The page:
Year 2 core modules

Ecology and Biodiversity

This module is for students interested in ecology and how complex interactions shape the distribution and abundance patterns of species in the natural environment. You examine the ecology of populations and communities, and how the integration of powerful new molecular biology technologies can inform the study of ecology and ecological interactions. You explore the underlying theories used to explain the observed spatial and temporal patterns of diversity observed and the measurements which can be used to quantify diversity. These topics are aligned to current issues, enabling you to appreciate the environmental, ethical and socio-economic concerns raised by ecological studies. Field trips give you the opportunity to sample natural environments and interpret ecological data, such as diversity indices, based on these sites.

Genetics and Molecular Biology

This module introduces you to a range of modern molecular biology concepts and techniques. It addresses general molecular biology, molecular biology of genetic diseases and using molecular biology for producing recombinant proteins and forensic applications. The new age of molecular biology is underpinned by gene and genome sequencing, sequence analysis and sequence manipulation. You are introduced to the principles of sequence analysis and how these techniques have revolutionised all areas of molecular biology, particularly the technique of polymerase chain reaction (PCR). You learn through lectures and tutorials that allow you to gain insight into the theoretical aspects of molecular biology. A series of laboratory practical sessions introduce the basic techniques at the heart of modern molecular biology such as DNA purification, PCR, restriction digestion, control of gene expression, nucleic acid analysis through agarose gels and sequencing.

Human Diseases and Immunology

Infectious diseases are responsible for a third of global mortality and have a significant impact on quality of life on a worldwide basis. This module examines the organisms able to generate pathogenic interactions with human populations and takes a systems-based approach, for example gastrointestinal, respiratory and genitourinary tract, to examine the virulence determinants, pathology, characteristics and epidemiology of selected pathogens. You are also introduced to the current molecular and cellular biology of pathogen interactions and co-evolution with host cells, and their relevance to human diseases. And you consider the factors contributing to the emergence of devastating pandemics and new diseases, in particular the significance of zoonotic diseases. The module reviews the extensive array of protein and cell-based responses which are typically launched against microbial pathogens as part of the innate and acquired immune response. You analyse the effectiveness of strategies used to treat and control the transmission of infectious diseases.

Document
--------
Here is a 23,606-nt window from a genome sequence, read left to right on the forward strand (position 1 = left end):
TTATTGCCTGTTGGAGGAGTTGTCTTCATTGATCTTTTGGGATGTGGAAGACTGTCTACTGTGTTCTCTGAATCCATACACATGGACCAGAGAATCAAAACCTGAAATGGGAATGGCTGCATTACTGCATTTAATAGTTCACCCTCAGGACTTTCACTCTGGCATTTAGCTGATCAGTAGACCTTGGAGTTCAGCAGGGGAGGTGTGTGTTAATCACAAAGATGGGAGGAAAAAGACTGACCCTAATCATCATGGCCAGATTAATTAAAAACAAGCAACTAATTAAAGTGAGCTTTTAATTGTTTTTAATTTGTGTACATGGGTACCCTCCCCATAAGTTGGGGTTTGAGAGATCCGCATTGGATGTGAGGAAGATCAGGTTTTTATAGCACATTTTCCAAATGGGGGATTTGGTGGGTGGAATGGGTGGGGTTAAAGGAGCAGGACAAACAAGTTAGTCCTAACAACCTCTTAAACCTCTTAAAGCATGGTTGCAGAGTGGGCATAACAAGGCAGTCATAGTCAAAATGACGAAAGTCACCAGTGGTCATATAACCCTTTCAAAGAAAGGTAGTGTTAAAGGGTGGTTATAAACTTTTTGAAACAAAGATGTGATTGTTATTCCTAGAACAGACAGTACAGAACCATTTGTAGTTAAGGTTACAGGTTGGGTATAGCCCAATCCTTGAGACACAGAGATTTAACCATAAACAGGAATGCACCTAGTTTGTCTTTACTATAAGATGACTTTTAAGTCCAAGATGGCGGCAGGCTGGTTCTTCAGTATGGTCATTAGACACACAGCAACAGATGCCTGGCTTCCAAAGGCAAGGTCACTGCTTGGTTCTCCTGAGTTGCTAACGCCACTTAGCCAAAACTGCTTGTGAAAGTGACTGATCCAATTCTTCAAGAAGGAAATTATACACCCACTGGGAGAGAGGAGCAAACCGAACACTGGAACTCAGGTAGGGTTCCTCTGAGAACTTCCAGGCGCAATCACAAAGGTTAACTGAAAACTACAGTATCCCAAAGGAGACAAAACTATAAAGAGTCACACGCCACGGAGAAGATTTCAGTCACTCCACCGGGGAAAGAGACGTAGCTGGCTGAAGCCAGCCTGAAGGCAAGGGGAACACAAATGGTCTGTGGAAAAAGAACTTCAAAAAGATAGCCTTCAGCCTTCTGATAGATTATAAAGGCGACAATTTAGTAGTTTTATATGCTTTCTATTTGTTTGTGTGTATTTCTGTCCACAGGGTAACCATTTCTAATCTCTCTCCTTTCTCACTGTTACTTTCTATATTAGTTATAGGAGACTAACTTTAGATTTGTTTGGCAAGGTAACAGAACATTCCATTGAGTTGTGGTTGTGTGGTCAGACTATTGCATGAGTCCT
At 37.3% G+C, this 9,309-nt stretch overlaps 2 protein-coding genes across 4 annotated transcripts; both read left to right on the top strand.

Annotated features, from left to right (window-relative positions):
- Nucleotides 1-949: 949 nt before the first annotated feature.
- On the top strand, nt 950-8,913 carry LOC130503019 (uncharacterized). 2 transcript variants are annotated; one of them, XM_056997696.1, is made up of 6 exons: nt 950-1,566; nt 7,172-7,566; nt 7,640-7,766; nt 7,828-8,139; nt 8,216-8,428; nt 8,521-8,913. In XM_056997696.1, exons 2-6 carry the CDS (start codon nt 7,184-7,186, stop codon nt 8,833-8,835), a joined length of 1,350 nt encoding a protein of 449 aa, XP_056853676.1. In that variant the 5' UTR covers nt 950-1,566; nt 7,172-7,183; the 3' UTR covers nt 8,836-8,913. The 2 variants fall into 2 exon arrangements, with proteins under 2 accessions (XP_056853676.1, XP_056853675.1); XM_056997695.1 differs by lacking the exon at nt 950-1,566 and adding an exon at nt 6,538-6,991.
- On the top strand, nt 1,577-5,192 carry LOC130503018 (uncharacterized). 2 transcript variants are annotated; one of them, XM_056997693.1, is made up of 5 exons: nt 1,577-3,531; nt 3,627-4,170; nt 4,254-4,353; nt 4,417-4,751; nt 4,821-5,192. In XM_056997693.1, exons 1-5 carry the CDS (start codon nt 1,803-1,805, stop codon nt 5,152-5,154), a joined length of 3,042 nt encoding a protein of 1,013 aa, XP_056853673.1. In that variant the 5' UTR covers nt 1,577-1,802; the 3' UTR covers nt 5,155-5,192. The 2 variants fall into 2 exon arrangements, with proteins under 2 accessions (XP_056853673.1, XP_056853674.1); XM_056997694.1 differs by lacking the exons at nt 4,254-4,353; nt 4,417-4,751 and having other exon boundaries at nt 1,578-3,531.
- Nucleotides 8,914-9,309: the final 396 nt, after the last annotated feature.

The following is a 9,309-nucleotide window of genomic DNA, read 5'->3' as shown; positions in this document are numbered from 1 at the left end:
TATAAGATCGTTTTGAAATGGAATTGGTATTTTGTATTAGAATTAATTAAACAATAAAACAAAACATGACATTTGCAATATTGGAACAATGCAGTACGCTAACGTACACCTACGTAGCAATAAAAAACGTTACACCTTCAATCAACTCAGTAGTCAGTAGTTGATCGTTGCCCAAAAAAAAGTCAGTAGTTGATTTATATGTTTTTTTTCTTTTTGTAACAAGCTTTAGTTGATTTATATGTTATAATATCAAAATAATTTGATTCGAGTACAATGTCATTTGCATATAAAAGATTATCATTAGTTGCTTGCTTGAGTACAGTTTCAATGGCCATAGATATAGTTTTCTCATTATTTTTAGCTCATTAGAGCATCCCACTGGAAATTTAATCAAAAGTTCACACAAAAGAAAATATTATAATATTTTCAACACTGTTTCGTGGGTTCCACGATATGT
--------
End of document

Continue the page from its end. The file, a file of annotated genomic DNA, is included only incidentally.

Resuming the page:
Human Metabolism and Clinical Biochemistry

This module provides you with a broad understanding of the linked themes of metabolism and endocrinology. Metabolism, the chemical processes that occur in living organisms, is examined in the context of cellular respiration, and the metabolism of exogens such as drugs and vitamins. Endocrinology, the study of the physiological role of hormones, is covered in detail, including review of the mechanisms underpinning hormone action, the roles of second messengers, and endocrine system disorders. This module also explores the methods used for collecting, measuring and analysing clinical samples.

Science Communication and Bioethics

Central to this module is using teamwork for problem-based learning and monitored or facilitated self-directed learning. You explore the way science is communicated within the scientific community, to stakeholders and the general public. You discuss and critically analyse the different communication methods. You are also introduced to bioethical issues central to your programme of study. You are expected to debate these issues and sensibly communicate the complexity of the themes which are embedded within the scientific disciplines.

Science Research Methods and Proposal

You will take this module if you are studying a science degree and complete a hypothesis-driven research project at Level 6 of your degree studies. It is delivered though lectures, tutorials and workshops.

You develop a proposal for your research project, which includes an explanation of the project targeted at both a specialist audience and the general public, and details of experimental design and statistical analysis to be employed. The proposal considers academic beneficiaries and economic, environmental and societal impacts. Project costs are estimated on the basis of a full economic costing model. In addition, the proposal is supported by a targeted CV.

A short lecture series at the start of the academic year provides you with an introduction to the module and advice on completing the research proposal documentation, followed by a series of assessment centre-style workshops and tasks which help assign you to a specific research project area and supervisor. These tasks familiarise you with the type of activities you might face during the application, interview and selection procedures.